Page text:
As I wrote here, Mitch McConnell is giving disquieting signs of throwing in the towel on President Obama’s illegal executive amnesty. This is particularly disturbing, given the history: during the lame duck session, the Republican grass roots were clamoring for the House to take immediate action against implementation of the amnesty. Republican leaders in Congress argued that such action would be premature until the GOP controlled the Senate as well as the House, beginning in January. So they negotiated the cromnibus, a massive spending bill that funded most government agencies until late in 2015, but singled out the Department of Homeland Security as the lone exception. DHS was funded only through February. The idea was that when the new Congress convened, it would pass a spending bill that would fund DHS for the rest of the fiscal year, but would omit any funding for implementation of Obama’s amnesty.
Which is exactly what the House did. The Senate has now taken up the House bill three times; each time, the Democrats have filibustered it. Fine: if the Democrats really want to use the filibuster to shut down DHS, that’s their choice. This is exactly the scenario that Republican leaders must have contemplated when they counseled patience during the lame duck session. And yet, there are signs that the leadership is crumbling, not because it has a losing hand politically–it doesn’t–but because, I fear, the Senate leadership doesn’t really want to block Obama’s executive amnesty.
That is what Rush Limbaugh said today:
[T]he idea was that rather than risk a wider government shutdown over Obama’s amnesty, Republicans would focus on the Department of Homeland Security funding, and they would risk a limited shutdown of that department and that department only if Obama and the Democrats refused to scale back his amnesty intentions. But when it came down to the final counting, the Republicans were never really willing to shut down DHS either, and they made no secret of the fact, the Republicans were bluffing, and they admitted they were bluffing…so the Democrats have no reason to support the Republican bill.
Here is the audio. About three and a half minutes in, Rush quotes my post from yesterday:
But that’s not all. There are further signs that Senate Republicans may be crumbling. Yesterday, as I noted here, Illinois’ Mark Kirk was standing tall:
Republican Sen. Mark Kirk, who is up for reelection in blue Illinois in 2016, was more direct. “If they’re cynically trying to restart the government-shutdown battle, they should be blamed directly. … It’s a very dangerous game. If we have a successful terrorist attack—all the dead Americans from that should be laid at the feet of the Democratic caucus,” Kirk said. …
“In the end, they have to defend the country. They have sworn the allegiance to do that. They need to live up to their oaths of office,” Kirk said. “In the Democratic mind, politics is everything. I would say to them, politics is not everything. If you don’t have a country to defend, what is the purpose of politics?”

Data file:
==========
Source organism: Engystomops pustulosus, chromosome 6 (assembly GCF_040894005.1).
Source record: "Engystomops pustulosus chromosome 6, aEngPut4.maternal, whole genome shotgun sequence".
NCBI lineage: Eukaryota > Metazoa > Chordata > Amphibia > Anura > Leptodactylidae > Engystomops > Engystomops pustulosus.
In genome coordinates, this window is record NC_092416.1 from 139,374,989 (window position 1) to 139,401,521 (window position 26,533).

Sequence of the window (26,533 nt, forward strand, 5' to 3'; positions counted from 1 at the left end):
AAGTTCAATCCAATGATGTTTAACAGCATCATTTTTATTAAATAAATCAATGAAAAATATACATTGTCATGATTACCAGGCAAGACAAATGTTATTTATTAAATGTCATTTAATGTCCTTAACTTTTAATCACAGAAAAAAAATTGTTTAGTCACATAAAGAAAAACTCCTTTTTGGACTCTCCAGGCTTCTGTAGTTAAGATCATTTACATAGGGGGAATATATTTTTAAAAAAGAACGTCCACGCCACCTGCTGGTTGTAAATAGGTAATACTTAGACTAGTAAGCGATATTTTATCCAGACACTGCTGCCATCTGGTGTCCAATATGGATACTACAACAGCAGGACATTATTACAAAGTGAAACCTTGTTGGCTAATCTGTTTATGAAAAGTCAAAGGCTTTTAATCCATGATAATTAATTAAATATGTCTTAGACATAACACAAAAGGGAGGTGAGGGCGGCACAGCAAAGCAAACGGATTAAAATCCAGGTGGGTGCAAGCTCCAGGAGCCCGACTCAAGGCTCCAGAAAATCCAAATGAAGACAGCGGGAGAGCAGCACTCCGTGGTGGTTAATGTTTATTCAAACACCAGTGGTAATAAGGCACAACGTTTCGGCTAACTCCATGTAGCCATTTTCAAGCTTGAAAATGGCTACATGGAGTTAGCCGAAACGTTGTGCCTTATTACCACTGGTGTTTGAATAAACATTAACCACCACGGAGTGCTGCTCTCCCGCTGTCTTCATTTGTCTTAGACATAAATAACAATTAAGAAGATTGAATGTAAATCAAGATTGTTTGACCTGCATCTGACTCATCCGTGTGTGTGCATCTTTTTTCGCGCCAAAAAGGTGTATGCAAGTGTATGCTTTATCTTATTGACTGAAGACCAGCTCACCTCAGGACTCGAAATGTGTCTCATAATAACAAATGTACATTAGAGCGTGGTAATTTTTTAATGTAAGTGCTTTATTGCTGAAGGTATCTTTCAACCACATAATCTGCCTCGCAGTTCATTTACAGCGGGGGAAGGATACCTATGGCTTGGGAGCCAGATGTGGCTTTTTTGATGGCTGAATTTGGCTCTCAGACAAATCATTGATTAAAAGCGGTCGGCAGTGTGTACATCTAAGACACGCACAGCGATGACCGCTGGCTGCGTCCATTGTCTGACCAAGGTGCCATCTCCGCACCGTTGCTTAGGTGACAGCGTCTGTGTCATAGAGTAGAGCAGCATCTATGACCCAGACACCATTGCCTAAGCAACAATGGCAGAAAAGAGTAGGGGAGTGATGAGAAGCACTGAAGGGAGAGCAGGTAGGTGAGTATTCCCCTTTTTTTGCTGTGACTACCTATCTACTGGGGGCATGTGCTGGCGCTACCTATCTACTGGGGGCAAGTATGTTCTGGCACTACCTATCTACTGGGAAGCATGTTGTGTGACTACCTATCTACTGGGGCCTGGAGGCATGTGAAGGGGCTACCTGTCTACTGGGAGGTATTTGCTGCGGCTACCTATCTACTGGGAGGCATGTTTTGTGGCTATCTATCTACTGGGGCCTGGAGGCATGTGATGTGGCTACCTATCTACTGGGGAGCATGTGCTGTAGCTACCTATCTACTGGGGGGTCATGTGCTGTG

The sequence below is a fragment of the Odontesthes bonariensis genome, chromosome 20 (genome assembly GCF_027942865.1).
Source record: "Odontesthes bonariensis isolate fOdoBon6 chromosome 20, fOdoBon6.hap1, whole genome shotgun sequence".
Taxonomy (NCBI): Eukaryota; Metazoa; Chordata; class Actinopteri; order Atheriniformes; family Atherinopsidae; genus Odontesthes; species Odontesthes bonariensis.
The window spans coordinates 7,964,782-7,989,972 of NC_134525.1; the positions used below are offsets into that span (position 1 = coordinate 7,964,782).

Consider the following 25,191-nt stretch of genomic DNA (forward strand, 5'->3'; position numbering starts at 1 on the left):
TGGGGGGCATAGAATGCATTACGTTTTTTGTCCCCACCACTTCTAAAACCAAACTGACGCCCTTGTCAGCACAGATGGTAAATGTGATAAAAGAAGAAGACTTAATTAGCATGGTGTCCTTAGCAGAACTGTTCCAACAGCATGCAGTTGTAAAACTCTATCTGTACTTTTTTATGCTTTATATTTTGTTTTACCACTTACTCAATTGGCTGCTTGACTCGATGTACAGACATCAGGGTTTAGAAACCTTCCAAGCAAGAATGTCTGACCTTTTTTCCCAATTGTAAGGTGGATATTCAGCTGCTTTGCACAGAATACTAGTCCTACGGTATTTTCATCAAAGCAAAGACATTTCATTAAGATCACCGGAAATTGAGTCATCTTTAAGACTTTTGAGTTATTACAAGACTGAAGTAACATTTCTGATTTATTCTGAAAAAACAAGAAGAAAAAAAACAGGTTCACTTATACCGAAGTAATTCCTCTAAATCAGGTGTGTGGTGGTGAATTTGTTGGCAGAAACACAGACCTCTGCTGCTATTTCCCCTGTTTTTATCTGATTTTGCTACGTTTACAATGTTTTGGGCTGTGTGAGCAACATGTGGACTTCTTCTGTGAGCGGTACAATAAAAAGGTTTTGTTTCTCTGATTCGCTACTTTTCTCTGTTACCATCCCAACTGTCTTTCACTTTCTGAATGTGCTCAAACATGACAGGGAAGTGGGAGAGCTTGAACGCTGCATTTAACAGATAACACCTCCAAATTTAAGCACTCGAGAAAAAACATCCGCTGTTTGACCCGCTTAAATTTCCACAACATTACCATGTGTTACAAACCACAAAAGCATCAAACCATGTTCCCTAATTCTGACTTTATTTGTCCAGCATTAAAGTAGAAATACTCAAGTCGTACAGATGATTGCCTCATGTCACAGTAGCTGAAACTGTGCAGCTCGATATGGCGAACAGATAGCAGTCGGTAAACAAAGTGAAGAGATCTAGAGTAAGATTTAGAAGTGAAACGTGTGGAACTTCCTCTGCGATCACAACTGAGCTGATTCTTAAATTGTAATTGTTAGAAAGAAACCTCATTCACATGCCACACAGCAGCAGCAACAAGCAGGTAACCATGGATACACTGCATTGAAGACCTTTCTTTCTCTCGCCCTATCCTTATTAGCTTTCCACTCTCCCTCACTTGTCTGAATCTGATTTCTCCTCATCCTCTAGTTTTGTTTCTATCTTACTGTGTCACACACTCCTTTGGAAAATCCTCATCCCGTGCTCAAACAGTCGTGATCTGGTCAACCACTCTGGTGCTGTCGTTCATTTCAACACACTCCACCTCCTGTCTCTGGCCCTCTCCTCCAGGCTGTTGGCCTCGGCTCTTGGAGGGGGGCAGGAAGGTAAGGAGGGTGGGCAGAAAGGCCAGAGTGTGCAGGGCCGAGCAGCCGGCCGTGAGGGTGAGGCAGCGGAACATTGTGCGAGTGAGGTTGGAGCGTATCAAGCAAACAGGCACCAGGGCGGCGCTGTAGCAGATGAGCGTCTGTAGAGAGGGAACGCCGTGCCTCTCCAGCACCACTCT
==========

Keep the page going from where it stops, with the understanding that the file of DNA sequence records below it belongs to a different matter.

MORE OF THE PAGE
But today, Kirk did a bewildering 180:
Republican Sen. Mark Kirk said Wednesday that his party made a mistake by picking a fight over President Barack Obama’s immigration actions, and said Senate Majority Leader Mitch McConnell (R-KY) should bring up a “clean” bill to keep the Department of Homeland Security funded.
“I generally agree with the Democratic position here. I think we should have never fought this battle on DHS funding,” the Illinois senator said in the Capitol. “I think it’s the wrong battle for us at the wrong time.”
Does the GOP share blame for the impasse over DHS?
“It does,” Kirk said. “Had I been consulted, which I wasn’t, I don’t think we should have ever attached these issues to DHS funding. I always thought the burden of being in the majority is the burden of governing.”
I can’t explain Kirk’s reversal. A “clean” DHS funding bill is one that funds Obama’s amnesty; it represents surrender.
Today Jeff Flake of Arizona took to the Senate floor, further undermining the party’s position on immigration:
I believe that rather than poke the President in the eye, we ought to put legislation on his desk, and we ought to use this time…to actually move actual immigration legislation. …
There has been a bill introduced in the House and in the Senate. I happen to be a cosponsor of the bill in the Senate, which would help us get a more secure border. That’s one piece of legislation we could be moving right now and put on the president’s desk. …
We also need legislation to expand the guest worker plans and programs that we have now, legislation has been introduced in this body already to deal with high-tech workers. …
We also need to expand other visa categories, we need an ag worker bill to make sure that areas where we simply don’t have enough labor to deal with the needs that we have on our farms, that we pass legislation to do that. …
We also need, obviously, to move legislation to deal with those who are here illegally now, the so-called DREAMERs. Those who are here from no fault of their own who have come to this country, been brought here when they were two years old or twelve years old and are as American as you or me.
You get the drift. The legislation Flake referred to is the McCaul bill, which is grossly inadequate for the reasons we set out here. The McCaul bill is basically a Trojan horse which pretends to do something about enforcement but really only paves the way for vastly increased levels of legal and illegal immigration.
Is the Republican leadership in the Senate preparing to sell out the party’s rank and file? We should know the answer in a matter of days.